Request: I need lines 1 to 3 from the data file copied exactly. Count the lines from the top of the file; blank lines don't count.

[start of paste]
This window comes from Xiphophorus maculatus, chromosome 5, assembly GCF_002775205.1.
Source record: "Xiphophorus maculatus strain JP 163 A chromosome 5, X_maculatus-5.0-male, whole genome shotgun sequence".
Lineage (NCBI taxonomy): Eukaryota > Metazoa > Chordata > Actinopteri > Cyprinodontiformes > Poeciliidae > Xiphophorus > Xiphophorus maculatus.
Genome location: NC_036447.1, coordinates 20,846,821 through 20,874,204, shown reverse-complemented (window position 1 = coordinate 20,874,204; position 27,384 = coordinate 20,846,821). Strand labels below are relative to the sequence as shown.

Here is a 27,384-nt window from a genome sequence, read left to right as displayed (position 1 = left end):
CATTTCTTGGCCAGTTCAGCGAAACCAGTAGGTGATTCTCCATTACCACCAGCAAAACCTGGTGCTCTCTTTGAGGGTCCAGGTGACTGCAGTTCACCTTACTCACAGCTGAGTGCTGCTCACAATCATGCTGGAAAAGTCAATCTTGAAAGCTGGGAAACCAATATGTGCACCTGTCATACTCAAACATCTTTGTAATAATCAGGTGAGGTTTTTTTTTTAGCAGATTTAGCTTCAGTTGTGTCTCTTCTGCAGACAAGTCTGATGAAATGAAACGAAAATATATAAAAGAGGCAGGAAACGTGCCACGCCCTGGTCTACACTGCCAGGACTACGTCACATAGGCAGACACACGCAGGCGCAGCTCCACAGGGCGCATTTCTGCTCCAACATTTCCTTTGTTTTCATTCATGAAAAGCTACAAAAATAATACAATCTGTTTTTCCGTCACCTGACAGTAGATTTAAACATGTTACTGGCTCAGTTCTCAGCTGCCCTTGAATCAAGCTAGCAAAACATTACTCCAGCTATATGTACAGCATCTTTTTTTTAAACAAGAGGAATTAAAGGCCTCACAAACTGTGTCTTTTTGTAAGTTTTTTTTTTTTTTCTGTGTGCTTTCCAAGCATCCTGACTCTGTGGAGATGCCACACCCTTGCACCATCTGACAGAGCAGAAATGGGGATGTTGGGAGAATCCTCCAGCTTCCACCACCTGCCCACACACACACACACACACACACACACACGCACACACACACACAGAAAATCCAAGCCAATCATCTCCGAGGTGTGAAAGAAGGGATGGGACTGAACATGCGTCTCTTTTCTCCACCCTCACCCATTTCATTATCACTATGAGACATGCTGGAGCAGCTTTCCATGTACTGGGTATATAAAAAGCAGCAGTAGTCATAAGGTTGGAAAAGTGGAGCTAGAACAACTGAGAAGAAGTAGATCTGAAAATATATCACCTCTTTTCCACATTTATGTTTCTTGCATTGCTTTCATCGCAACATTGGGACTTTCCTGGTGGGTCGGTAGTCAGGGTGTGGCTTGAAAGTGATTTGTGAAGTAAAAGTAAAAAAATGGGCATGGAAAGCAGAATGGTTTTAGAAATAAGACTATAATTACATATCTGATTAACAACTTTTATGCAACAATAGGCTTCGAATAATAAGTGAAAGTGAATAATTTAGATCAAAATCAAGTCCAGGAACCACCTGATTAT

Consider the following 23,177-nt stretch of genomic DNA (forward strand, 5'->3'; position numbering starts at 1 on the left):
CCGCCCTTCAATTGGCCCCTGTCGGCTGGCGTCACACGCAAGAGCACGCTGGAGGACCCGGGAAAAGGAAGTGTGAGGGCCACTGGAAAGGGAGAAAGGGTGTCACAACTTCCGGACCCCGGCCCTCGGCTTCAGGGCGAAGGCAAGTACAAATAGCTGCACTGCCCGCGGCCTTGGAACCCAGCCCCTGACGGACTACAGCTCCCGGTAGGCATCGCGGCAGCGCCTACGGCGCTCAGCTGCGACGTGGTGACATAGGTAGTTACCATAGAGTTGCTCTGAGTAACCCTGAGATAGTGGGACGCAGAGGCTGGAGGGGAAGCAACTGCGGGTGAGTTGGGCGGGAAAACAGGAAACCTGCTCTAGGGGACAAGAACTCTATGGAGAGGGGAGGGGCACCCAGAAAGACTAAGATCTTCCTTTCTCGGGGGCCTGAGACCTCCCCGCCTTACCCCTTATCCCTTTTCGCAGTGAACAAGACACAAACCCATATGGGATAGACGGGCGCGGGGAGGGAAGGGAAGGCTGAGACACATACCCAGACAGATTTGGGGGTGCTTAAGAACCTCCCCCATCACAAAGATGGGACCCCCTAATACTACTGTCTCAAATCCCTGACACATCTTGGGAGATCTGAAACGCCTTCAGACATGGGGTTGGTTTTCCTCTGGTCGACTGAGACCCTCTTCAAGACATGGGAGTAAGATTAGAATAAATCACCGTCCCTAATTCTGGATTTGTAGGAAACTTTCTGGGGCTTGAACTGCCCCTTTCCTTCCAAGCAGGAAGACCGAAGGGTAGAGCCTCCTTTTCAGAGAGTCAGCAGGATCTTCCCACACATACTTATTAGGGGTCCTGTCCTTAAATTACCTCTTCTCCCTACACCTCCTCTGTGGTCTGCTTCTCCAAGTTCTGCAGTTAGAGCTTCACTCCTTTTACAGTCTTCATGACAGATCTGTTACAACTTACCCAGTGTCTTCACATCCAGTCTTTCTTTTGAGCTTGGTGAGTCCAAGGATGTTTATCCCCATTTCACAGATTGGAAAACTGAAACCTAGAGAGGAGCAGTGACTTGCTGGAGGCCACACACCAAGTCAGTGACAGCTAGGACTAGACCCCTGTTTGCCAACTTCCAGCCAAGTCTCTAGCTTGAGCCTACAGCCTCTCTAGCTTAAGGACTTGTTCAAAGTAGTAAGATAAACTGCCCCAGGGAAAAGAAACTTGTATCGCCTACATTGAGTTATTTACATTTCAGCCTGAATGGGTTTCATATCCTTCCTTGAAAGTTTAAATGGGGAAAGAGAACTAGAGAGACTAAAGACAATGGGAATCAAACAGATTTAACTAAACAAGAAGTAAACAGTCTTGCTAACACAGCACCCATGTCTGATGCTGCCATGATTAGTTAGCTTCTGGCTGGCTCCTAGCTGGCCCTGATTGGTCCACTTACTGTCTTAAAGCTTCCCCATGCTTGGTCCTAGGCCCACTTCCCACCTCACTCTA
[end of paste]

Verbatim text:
This window comes from Xiphophorus maculatus, chromosome 5, assembly GCF_002775205.1.
Source record: "Xiphophorus maculatus strain JP 163 A chromosome 5, X_maculatus-5.0-male, whole genome shotgun sequence".
Lineage (NCBI taxonomy): Eukaryota > Metazoa > Chordata > Actinopteri > Cyprinodontiformes > Poeciliidae > Xiphophorus > Xiphophorus maculatus.